Nreal’s $380 AR glasses want to be a virtual screen for MacBooks

Real Air + Macbook
Enlarge / Nreal depicts someone using the Air glasses to extend their MacBook desktop.


As augmented reality (AR) glasses continue to try to carve out a place among tech enthusiasts, we’re seeing another option available en masse in the United States. In addition to selling the sunglass-like Nreal Air specs in America, Beijing-based company Nreal also announced today a version of its Nebula AR operating system that will work with Apple M1 and M2-powered MacBooks.

The Mac version of Nebula works with MacBook Pro and MacBook Air laptops with Apple silicon and is launching as a beta. Mounting the Air glasses on a MacBook doesn’t give you the same Nebula “AR Space” experience available for supported Android phones. AR Space includes a mixed reality interface and games and other AR apps made for the glasses. Instead, Mac users will see a virtual interface that Nreal calls AR Desktop and projects up to three virtual screens at a time, an Nreal representative told Ars Technica. An Nreal representative would not specify when AR Space would come to MacBooks or iOS.

In a statement, Nreal co-founder Peng Jin said the company expects AR glasses to initially gain traction among consumers by serving as a display technology, so “the thinking behind Nreal Air is very focused on the aesthetics, display quality and its connection with other hardware devices.”

Currently, you can connect Nreal’s Air to a Windows PC or iPhone, but only for screen mirroring that mimics a 130-inch monitor that’s 13.1 feet away (compared to a 201-inch monitor that’s 19.7 feet away in AR Space mode).

Nreal also announced today the Nreal Adapter for iPhone, a bulky block that lets you plug in an HDMI-to-Lightning dongle so you can plug in your iPhone. You can also use the adapter to attach Nreal Air to a Nintendo Switch to feel like you’re playing on a big screen.

However, even with the iPhone adapter, functionality is limited to screen mirroring. Still, it’s at least somewhat reassuring to see Nreal expand support, even a little. Although having to wear glasses attached to a phone already feels cumbersome; adding a 2.42×1.79×0.88, 2.61 ounce brick to the mix only makes matters worse.

The iPhone is attached to a dongle, which is attached to the adapter, which is attached to a cable, which is attached to the glasses, which are attached to the user's face.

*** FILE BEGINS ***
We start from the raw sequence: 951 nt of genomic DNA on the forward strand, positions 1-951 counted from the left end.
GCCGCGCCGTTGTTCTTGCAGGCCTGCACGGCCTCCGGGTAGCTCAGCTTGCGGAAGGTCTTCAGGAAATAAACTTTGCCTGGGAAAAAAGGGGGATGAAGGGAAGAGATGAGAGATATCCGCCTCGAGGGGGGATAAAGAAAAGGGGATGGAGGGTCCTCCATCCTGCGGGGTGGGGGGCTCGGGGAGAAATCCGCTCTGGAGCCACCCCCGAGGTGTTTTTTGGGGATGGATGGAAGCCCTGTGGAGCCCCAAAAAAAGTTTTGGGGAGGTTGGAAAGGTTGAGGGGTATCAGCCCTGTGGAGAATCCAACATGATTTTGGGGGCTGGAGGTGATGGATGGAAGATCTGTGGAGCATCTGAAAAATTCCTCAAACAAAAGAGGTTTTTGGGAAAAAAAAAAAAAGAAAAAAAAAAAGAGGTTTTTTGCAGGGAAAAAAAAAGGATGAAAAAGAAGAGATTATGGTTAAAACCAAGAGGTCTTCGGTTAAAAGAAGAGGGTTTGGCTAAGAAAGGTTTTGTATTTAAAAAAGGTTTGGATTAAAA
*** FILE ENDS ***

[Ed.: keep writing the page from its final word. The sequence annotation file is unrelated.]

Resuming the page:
Enlarge / The iPhone is attached to a dongle, which is attached to the adapter, which is attached to a cable, which is attached to the glasses, which are attached to the user’s face.


Air’s most robust AR experience remains reserved for supported Android devices. They’ll be the ones to take advantage of Nebula’s updates announced today, including a new “borderless, curved wall design,” animated 3D icons, and a content recommendation widget.

Nreal updated the Nebula web browser, Spatial AR, to offer two viewing modes (horizontal or vertical). It also added a few new “casual” AR games and experiences to Nebula, including Teleport, which lets users “jump through 3D models of real-world structures scanned by their smartphones and leave photos, text and voice messages for other users to see” – although we don’t expect there to be many other users here.

I tried some of Nebula’s AR experiences ahead of the release of its first glasses, Nreal Light. Even at the early stage, the graphics came through pretty strong and crisp, but the navigation was far from intuitive and the games weren’t detailed enough to warrant frequent play. Things may have improved now, but even the best AR games and experiences are far from mainstream, especially compared to console and PC games.

Nreal's Nebula AR operating system still only works with certain Android phones.
Enlarge / Nreal’s Nebula AR operating system still only works with certain Android phones.


Nreals Air claims 3840×1080 resolution, 108 percent sRGB coverage, 100,000:1 contrast and a 60 Hz refresh rate with its Micro OLED displays. A scaled-down version of the more expensive ($600) light, the Air has a 46-degree field of view (FOV) compared to 52 degrees for the light and 3 degrees of freedom (DoF) compared to the light’s 6-DoF tracking.

We haven’t tried Nreal’s Air yet, but reviews from sites like Tech Advisor and TechRadar pointed to stronger image quality but clunky navigation and limited AR functionality and phone compatibility. At the time of writing, the only apps AR Space supports are Amazon, Cycling, Google, Message, PhotoGun, Pupup, QB Planets, Teleport, YouTube, Yahoo, Wikipedia. And Nreal says battery life is limited to up to 5 hours of video streaming.

Enthusiasts have few options when it comes to true consumer AR glasses, despite companies like Meta and Apple showing interest. A potentially strong competitor to the Air is the upcoming Lenovo Glasses T1. Unlike Air, functionality is expected to be the same across Android, PC, iOS and macOS products (iPhones require an adapter). The glasses are specified with 1920×1080-per-eye resolution, Micro OLED panels, a 60 Hz refresh rate and 38-degree FOV. They are supposed to start coming out next year with a price expected to stay under $500.

The Nreal Air has an MSRP of $379 and the adapter costs $59.

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